• There is strong evidence that many students struggle during transition to college. But the reasons are as varied as the students. The CNRE First year experience is designed to meet University needs for continuous improvement while providing a thorough grounding specific to the needs of CNRE students. This includes information on careers, majors, self exploration, pathways planner, introduction to faculty and curriculum clubs, and planning for inclusion of high impact educational practices, such as undergraduate research, and study abroad. We use two types of students to assist with this course. Peer mentors specifically trained on course requirements, and assist with providing feedback and creation and improvement of the portfolioThe student ambassadors assist as role models relaying their struggles, obstacles, and lessons for success. Liu, A., Sharkness, J., & Pryor, J.H. (2008). Findings from the 2007 administration of Your First College Year (YFCY): National aggregates. Los Angeles: Higher Education Research Institute at UCLA.National Survey of Student Engagement (NSSE). (2009). Assessment for improvement: Tracking student engagement over time: Annual results 2009. Bloomington: Indiana University Center for Postsecondary ResearchNatural Resources Student Ambassador ProgramThe College of Natural Resources recently implemented the NR Ambassadors Dean's Team. NR Ambassadors serve as a corps of alert, articulate students who, working closely with the Dean and his staff, represent the College to various publics. Responsibilities of NR Ambassadors may include activities such as serving as tour guides to the College for prospective students and their parents, representing the College at university-sponsored recruiting events such as Open Houses, and serving as hosts and hostesses at alumni receptions and events.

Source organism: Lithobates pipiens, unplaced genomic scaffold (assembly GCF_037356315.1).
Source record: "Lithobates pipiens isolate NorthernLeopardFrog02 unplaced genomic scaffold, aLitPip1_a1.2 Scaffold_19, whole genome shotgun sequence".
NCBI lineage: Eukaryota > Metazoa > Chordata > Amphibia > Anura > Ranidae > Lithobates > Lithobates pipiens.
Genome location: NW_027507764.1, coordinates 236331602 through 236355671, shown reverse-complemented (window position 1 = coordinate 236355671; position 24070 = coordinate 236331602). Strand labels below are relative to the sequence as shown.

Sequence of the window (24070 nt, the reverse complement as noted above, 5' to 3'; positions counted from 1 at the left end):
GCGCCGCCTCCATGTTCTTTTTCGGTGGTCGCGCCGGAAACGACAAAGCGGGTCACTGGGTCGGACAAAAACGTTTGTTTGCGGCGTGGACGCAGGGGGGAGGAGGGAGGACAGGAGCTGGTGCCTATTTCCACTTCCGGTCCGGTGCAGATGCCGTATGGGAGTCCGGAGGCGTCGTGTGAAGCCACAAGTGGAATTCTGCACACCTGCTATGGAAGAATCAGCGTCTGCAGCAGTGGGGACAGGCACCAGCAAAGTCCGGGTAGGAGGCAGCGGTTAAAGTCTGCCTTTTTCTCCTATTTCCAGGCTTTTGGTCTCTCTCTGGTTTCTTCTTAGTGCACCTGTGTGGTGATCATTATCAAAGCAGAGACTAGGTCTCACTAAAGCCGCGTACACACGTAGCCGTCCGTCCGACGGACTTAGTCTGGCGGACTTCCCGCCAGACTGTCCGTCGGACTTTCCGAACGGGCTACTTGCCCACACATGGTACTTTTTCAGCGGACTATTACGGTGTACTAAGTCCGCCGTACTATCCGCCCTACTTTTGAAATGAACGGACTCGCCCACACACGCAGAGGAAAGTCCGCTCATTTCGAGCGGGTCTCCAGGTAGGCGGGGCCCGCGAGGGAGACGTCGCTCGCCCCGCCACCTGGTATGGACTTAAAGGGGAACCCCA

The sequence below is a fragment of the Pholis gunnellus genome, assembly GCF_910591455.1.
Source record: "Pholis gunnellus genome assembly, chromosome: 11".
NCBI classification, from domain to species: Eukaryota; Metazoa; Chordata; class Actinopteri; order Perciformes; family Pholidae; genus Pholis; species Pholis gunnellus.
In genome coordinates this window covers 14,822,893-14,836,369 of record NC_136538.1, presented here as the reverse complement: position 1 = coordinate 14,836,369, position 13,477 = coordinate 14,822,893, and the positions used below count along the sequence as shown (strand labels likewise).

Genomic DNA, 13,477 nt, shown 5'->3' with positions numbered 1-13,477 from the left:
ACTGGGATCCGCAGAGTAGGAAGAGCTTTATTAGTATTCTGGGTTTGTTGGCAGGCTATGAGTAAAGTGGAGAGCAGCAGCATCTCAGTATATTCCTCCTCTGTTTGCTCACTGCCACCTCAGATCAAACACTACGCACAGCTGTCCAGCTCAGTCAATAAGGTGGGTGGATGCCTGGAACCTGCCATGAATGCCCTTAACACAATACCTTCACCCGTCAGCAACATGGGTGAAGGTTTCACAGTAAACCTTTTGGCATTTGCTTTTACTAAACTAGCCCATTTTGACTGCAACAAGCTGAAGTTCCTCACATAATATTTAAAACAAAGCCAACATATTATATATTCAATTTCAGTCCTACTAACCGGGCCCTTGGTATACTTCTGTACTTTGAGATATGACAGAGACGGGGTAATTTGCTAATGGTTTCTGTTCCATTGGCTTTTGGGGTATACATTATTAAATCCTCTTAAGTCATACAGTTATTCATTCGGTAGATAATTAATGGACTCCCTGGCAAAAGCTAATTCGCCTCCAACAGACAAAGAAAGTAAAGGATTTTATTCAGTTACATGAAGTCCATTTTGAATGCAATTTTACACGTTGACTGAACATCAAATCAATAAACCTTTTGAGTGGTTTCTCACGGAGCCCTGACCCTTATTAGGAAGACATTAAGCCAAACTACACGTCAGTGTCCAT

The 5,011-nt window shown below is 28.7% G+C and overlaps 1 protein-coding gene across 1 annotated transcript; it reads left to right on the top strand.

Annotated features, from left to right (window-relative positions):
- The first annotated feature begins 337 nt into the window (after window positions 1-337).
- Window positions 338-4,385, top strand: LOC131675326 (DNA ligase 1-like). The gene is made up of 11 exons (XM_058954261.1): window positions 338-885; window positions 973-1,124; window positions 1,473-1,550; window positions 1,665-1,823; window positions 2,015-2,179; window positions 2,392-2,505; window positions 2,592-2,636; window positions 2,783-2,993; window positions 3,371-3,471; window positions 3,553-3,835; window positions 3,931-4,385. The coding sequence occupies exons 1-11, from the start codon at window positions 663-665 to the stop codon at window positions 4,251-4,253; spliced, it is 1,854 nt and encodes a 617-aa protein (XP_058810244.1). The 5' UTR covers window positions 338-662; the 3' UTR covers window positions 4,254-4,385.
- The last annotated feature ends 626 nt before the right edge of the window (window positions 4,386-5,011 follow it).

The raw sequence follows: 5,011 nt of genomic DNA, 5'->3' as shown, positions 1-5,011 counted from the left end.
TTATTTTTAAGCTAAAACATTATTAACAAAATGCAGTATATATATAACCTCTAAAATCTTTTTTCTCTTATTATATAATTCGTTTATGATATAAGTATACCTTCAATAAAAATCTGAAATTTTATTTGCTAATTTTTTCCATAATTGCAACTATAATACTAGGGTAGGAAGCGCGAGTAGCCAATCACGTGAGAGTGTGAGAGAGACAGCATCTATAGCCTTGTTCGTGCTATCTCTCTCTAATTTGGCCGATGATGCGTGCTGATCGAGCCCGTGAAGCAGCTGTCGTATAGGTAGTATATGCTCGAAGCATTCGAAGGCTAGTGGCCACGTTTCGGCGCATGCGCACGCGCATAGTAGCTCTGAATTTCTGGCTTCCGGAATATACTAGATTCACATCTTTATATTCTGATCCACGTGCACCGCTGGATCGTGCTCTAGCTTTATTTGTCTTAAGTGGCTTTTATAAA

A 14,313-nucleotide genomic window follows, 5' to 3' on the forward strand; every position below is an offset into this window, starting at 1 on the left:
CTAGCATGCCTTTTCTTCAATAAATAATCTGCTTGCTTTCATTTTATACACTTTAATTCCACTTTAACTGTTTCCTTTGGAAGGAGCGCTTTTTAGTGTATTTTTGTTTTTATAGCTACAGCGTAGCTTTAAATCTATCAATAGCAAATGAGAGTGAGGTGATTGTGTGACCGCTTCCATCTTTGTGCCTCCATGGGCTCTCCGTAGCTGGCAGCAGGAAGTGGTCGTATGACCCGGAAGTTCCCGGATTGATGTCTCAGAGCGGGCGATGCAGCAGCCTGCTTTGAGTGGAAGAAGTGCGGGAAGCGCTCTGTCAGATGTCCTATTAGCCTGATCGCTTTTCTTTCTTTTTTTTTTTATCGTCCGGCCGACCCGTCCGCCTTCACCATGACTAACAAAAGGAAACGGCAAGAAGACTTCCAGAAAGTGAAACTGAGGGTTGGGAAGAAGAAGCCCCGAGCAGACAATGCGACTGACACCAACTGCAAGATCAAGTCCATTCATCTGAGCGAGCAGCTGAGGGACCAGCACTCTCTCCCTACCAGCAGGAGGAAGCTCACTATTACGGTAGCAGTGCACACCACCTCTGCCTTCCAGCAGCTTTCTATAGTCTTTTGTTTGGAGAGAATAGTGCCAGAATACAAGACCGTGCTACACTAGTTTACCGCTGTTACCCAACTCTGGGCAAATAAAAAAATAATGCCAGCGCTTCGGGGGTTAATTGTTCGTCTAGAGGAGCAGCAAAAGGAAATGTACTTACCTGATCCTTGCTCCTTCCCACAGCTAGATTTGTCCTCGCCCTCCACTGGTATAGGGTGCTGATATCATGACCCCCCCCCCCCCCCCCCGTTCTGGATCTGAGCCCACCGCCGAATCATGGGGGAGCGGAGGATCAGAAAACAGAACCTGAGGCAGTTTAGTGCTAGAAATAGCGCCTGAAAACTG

• We train Peer Mentors using guidance from Students Helping students and other workshops offered by the Office of First Year Experience. We have learned much about how best to utilize the student peer mentors, but we are excited about this instructional innovation. The overwhelming response to open ended question in our survey said “Yes it is a good idea to have a peer mentor in the class. “ Less intimidating to talk to than the professor” “like an automatic friend/therapist “ “been through it and more understanding than an older professor would most likely be”Only one negative response was received. “ No, you need to go out and find the upper classmen on hall floor”Peer mentors also facilitated end-of-semester focus groups on the FYE course providing valuable information for follow and change.